Perspective about the Coronavirus from Hong Kong and China
DH is a partner agency of IPREX — the largest network of independently owned agencies in the world. Our partners across the globe have been closely watching the spread of the coronavirus and preparing clients to communicate to employees, customers and communities.
I wanted to share some perspective from our partner David Croasdale, who runs Newell Public Relations in Hong Kong. Newell also has offices in Shanghai and Beijing. Here are some highlights from what David and his team are experiencing:
In Hong Kong, people are working from home.
“Because of the virus, we’re all working from home, at least in Hong Kong. This is to create some physical separation between people. Also, some staff who live far away need to take public transport, and given that face mask supply locally is quite low, we don’t want to give them any extra hardship or stress. So that is an important factor.
I generally think things are OK in Hong Kong. Everyone is wearing masks and not going out. So restaurants and shopping malls are pretty quiet. I went to Starbucks yesterday, and they had only two customers (both Korean) and me.”
Mainland China looks much different…
“China is a different ballgame. I know someone living in Wenzhou, Zhejiang province, which is in total lockdown. She is allowed outside once every 2 days for local shopping and has to present a ‘passport’ for stamping by the security bureau outside her apartment block. She can buy masks, wipes, bleach, toilet rolls, rice etc. no problem. Given these strict measures, I think China should get on top of things. If the virus can’t replicate it will come to a natural halt (like it did with SARS).”
So what will happen next?
Like David, and everyone else I know, we’re watching things carefully. I’ve been in communication with colleagues and partners in Europe as well, and they too are taking a bit of a wait and see approach — planning for the worst, but optimistic things will stay under control.
I also wanted to pass along some communication tips when dealing with public health issues of this magnitude from our partner Julie Exner at Fahlgren Mortine in Ohio.
Consider all audiences — start from the inside.
In times of uncertainty, your employees will look for timely information on how your organization expects to be affected and how it will manage through the crisis. Coordinated, consistent and appropriately frequent communication will be appreciated. Your employees are the conduit to other concerned audiences such as customers, investors, supply chain partners, local communities and others.
Use discrete communications.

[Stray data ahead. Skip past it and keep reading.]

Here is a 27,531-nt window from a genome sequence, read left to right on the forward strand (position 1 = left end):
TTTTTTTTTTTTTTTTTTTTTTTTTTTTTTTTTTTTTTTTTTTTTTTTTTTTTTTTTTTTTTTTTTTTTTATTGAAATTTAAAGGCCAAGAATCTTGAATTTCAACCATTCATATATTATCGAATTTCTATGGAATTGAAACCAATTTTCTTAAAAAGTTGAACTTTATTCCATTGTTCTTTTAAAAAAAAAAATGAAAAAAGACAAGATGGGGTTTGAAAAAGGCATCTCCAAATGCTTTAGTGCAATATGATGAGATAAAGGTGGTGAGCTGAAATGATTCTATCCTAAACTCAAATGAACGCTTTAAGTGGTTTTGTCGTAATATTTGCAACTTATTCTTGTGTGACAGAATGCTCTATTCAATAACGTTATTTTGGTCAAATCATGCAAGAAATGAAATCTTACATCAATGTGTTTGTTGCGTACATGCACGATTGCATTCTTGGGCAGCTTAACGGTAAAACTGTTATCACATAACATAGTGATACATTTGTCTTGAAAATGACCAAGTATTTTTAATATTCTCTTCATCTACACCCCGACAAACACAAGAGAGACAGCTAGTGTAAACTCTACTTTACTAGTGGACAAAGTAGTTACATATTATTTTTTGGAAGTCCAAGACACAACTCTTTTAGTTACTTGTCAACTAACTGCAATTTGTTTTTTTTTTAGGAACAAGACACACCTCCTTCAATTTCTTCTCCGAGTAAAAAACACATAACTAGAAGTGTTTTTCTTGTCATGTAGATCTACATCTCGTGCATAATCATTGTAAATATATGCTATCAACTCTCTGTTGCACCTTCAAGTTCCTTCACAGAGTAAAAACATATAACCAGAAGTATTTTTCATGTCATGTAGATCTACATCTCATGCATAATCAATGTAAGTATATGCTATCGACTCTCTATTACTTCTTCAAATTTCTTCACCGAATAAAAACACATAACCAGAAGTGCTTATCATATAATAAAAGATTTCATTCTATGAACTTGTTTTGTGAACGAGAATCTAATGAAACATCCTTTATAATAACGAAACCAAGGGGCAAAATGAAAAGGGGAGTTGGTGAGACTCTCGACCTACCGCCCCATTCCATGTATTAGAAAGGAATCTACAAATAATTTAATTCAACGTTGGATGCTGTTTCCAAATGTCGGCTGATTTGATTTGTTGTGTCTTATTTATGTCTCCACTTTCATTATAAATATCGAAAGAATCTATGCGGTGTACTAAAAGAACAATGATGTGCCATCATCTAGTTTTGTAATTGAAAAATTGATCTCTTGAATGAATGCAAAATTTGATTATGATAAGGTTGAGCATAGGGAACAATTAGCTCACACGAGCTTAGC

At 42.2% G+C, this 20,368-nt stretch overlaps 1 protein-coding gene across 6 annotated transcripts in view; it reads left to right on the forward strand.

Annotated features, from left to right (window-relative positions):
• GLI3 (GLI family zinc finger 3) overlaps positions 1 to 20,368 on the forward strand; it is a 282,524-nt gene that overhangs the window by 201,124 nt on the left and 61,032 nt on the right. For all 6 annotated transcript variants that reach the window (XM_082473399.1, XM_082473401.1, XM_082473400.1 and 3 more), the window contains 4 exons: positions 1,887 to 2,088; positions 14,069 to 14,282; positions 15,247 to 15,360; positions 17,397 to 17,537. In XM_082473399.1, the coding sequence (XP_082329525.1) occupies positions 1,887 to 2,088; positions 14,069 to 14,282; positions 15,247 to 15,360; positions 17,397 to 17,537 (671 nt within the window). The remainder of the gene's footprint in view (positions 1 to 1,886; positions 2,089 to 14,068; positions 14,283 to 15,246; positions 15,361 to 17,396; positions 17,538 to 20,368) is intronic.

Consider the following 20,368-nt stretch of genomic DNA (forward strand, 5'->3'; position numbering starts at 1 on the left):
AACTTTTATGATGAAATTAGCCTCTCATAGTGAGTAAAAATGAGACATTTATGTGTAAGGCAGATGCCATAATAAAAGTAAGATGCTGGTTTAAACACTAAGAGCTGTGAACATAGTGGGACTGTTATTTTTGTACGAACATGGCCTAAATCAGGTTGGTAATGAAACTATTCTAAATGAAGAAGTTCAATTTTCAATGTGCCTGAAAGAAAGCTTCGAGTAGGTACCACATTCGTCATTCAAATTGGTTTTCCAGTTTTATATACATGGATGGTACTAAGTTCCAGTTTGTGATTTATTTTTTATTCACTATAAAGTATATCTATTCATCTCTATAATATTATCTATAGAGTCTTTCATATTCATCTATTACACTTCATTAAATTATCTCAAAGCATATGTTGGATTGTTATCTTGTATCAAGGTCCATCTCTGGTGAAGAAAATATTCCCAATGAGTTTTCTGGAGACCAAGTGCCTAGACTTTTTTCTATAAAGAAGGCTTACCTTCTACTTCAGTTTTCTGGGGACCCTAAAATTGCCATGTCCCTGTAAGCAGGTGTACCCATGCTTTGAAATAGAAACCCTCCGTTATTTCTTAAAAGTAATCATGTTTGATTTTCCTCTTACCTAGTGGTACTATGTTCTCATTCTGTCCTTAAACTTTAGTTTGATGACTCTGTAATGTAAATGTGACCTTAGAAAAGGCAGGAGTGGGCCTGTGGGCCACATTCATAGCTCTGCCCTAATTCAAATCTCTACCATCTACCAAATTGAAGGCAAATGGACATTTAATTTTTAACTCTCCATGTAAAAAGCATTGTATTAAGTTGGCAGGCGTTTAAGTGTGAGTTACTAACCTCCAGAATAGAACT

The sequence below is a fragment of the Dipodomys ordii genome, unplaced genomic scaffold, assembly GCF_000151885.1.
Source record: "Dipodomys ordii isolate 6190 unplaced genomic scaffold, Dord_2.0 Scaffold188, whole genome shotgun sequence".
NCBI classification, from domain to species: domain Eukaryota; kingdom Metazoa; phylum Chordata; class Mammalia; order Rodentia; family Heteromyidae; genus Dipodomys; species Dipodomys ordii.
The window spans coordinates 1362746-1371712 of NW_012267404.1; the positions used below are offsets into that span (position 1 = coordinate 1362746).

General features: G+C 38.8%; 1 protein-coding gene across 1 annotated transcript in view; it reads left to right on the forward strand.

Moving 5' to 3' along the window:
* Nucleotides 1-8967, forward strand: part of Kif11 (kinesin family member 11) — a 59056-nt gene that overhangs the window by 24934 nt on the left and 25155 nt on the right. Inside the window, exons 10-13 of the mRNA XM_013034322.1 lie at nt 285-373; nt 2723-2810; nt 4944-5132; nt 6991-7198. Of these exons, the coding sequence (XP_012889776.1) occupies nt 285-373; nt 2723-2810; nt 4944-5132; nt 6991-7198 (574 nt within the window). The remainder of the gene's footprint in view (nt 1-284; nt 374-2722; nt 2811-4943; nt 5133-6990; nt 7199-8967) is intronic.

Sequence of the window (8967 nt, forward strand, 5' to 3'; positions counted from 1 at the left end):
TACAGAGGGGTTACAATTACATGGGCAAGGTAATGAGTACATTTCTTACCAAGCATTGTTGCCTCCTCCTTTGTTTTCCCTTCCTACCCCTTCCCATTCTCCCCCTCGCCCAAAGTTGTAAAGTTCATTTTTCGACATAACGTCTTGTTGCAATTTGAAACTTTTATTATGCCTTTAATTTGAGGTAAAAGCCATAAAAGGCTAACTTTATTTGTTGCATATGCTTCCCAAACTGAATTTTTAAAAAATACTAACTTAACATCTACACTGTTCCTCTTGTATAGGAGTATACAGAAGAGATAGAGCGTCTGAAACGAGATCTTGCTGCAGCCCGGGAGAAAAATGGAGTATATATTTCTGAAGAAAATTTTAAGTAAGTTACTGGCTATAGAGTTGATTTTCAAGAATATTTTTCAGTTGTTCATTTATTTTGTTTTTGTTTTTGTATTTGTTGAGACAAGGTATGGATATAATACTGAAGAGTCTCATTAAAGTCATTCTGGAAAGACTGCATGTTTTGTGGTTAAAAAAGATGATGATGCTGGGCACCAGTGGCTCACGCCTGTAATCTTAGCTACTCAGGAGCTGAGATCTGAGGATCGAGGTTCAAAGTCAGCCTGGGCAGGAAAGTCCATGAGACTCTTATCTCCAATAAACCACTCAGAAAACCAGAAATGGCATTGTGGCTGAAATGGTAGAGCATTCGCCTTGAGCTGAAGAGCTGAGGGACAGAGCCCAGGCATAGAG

Under these circumstances, it is advisable to stick to the coronavirus topic and refrain from
incorporating too much corporate strategy and goals into the communication. Empathy and
humanity are top of mind for employees. Don’t induce panic, but express how seriously your
organization takes this global threat. Continue regular business communication but keep it
separate from instructions on the crisis situation.
Leverage credible sources.
The World Health Organization and Centers for Disease Control in the U.S. are continuously
providing information on the status of the spread of the coronavirus as well as information on
protecting yourself and identifying symptoms. In addition, the organizations provide Q&A and
myth-dispelling information. Provide information to answer specific questions and refer to these sites where employees and others can educate themselves.
Revisit your business continuity plan.
As your IT, HR and Facilities Management teams are reviewing contingency plans, they will
probably need help in communicating appropriately. It is important that the communications
teams understand the processes that will be employed if the business needs to close due to
sickness, if it cannot obtain materials from suppliers or other disruptions. Keep communications consistent and from consistent trusted sources.
Develop a pandemic scenario for your crisis communications plan.
Review your crisis communications plan to be sure you have a scenario that applies to the
coronavirus. Many crisis plans separate physical plant accessibility and reputation scenarios;
today’s challenge can affect both. Double-check the alignment between crisis communication
and business continuity plans. It is always best practice to stage a crisis simulation exercise on
a regular basis. A tabletop exercise specifically devoted to the threats associated with the
coronavirus should be planned sooner rather than later.
Thanks to David, Julie and Rick for sharing this perspective!